Although we haven’t been able to review many movies these days because of theaters being closed, we have been able to review some other pieces of media such as Cartoon Network’s Infinity Train: Book One, which was released on DVD and Digital on April 21, from Warner Bros. Home Entertainment.

Cartoon Network is known for taking chances on really random cartoon ideas and they’ve had a lot of success with this model. I personally don’t care for Adventure Time, but there are many that adore it to the point where it has become a pillar of pop culture. I would say that infinity train, while odd, is much more accessible than Adventure Time. And it’s actually quite brilliant.

This series follows a 12 year old girl from the upper Midwest delightfully named Tulip. Tulip is having trouble dealing with her parent’s divorce and to the point where it’s affecting every other aspect of her life. It all comes to a head when she is unable to go to code design camp (she’s a budding software designer/coder), which is a catalyst for her trying to find her way to the camp by herself.

On the journey to code camp, Tulip happens upon a train that she assumes will be able help her there faster, only to find out that it’s magical. She finds out that there appears to be an endless amount of train cars (hence the name of the series) and each of them bizarrely unique.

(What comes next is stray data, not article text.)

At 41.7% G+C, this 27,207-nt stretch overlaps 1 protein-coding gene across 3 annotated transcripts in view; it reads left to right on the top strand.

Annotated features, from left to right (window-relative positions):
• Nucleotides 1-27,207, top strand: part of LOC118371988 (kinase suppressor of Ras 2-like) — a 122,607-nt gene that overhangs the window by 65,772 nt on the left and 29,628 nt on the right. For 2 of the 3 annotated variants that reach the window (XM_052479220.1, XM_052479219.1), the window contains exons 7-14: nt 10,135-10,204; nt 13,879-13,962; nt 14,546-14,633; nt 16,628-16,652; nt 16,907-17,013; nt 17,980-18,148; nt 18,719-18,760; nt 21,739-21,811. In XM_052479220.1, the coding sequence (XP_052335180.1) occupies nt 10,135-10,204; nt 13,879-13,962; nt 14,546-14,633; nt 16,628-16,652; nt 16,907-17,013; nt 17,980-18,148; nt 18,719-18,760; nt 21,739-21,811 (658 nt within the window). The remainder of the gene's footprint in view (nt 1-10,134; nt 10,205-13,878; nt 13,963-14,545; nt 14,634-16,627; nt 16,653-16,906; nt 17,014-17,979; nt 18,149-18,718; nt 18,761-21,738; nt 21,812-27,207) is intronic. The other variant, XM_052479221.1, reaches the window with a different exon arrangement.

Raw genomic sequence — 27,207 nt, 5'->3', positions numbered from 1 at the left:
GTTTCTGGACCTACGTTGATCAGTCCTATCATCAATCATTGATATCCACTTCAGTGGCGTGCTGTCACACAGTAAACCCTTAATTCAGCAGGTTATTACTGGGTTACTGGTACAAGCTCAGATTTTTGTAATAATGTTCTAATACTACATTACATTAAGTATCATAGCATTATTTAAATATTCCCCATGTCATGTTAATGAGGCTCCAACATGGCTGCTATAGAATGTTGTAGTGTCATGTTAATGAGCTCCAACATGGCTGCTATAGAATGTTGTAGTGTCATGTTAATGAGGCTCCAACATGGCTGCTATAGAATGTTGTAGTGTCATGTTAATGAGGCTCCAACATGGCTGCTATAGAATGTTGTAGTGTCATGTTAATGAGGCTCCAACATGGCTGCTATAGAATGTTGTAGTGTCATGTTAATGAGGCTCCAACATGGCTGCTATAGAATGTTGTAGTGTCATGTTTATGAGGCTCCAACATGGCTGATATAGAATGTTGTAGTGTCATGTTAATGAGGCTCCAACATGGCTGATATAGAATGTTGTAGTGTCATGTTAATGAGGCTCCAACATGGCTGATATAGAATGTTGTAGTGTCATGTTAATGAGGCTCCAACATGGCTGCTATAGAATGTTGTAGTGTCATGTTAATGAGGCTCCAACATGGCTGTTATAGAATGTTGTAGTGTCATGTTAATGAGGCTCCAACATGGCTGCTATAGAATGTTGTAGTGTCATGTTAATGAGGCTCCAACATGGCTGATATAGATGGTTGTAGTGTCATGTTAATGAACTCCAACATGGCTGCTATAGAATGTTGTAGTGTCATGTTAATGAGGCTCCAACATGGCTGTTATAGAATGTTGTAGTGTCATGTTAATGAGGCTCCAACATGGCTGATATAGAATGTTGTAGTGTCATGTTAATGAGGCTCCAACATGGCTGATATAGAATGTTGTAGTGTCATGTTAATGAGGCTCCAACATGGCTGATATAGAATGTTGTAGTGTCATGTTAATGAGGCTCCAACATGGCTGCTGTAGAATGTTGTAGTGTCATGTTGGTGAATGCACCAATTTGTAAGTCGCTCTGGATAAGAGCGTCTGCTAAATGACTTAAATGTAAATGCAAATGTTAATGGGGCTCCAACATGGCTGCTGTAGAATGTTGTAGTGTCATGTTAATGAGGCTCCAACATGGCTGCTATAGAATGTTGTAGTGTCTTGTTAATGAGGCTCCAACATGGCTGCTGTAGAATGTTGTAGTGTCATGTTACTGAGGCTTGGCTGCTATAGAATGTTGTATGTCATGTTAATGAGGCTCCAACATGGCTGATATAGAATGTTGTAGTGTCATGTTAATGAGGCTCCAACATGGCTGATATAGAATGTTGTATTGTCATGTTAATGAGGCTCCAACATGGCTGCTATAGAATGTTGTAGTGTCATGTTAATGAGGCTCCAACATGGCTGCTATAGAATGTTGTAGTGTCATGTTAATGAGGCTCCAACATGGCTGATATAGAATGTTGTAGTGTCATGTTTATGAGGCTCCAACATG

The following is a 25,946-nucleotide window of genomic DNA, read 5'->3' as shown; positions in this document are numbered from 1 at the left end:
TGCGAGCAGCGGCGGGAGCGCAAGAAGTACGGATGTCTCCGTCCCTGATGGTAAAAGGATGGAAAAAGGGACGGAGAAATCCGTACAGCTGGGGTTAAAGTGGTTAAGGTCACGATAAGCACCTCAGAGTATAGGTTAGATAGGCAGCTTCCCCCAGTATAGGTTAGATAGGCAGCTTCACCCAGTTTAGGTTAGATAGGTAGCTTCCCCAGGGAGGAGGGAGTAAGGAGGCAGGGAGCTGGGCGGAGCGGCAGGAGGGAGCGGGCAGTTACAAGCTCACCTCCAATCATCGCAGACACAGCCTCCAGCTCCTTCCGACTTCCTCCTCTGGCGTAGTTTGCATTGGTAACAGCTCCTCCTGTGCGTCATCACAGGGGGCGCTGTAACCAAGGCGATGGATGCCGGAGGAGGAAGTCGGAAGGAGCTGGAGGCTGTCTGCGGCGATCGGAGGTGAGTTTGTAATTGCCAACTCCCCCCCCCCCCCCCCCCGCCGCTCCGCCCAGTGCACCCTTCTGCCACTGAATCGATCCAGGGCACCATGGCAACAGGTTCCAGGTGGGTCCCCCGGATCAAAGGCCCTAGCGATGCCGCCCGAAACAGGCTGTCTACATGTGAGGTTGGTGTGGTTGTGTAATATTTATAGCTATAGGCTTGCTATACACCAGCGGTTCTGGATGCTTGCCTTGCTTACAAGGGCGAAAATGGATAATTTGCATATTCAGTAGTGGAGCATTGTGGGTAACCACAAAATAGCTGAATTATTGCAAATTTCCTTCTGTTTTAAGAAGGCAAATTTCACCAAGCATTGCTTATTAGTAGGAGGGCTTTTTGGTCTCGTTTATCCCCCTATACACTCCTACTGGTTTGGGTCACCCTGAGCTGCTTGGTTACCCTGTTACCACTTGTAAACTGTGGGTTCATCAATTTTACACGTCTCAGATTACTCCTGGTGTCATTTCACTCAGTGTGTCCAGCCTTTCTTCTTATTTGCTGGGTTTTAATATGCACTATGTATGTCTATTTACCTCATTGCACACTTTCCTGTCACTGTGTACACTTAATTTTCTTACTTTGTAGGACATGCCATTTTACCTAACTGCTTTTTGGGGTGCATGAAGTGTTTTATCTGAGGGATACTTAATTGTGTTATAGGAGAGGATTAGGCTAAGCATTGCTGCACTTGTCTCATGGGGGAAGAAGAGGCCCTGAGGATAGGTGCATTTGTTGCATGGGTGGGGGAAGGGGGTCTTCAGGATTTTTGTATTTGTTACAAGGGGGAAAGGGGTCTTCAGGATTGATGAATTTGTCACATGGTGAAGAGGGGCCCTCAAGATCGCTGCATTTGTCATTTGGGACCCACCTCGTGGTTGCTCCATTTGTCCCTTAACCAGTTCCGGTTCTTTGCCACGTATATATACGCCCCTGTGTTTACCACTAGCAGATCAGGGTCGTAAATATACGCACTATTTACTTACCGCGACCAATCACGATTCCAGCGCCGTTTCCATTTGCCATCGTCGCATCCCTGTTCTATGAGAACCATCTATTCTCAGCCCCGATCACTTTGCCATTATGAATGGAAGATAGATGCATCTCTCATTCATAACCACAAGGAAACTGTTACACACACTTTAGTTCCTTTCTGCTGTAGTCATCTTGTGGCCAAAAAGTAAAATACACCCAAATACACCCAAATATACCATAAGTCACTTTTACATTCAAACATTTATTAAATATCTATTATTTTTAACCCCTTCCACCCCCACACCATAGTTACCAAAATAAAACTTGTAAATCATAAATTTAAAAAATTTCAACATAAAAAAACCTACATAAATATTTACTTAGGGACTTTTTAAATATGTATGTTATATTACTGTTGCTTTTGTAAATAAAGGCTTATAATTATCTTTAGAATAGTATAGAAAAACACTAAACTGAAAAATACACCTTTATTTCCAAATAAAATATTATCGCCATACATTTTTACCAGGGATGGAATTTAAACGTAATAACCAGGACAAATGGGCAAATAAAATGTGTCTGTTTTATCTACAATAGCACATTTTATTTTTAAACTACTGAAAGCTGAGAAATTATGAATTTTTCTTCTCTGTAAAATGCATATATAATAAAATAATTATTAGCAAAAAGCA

Tulip (voiced by the infinitely charming Ashley Johnson) gathers several friends along the way to help and accompany her in the quest to get to the conductor. First is One One, a spherical robot who has two halves and two personalities. The other is Atticus, a regal corgi who is brilliantly voiced by Ghostbusters’ Ernie Hudson. There are also some REALLY great cameos, including West Wing‘s Bradley Whitford and the Rogue One villain Ben Mendelsohn.

Each episode is approximately 11 minutes long and there are only 10 episodes in volume one. However, each episode is remarkably tight, balancing pulling the overall plot forward while still having fun with each wacky train car world (for example, there is a crystal world and a ball pit world). And honestly, the whole series is just really tight storytelling from beginning to end. There just isn’t just fat in this lean story. The mystery build up and reveal are actually flawless, even if the very end doesn’t feel as satisfying as it should.

It also must be noted that the music adds to the mystery atmosphere amazingly. It has a Stranger Things/80’s vibe to it, which also makes it feel like an Amblin coming of age tale, or even Neverending Story.

The Bottom Line: Infinity Train: Book One is a mostly brilliant bit of short form, episodic storytelling that is great for all ages. It’s funny without being too weird and packs an emotional punch.

Infinity Train: Book One will be released on DVD and Digital on April 21, from Warner Bros. Home Entertainment.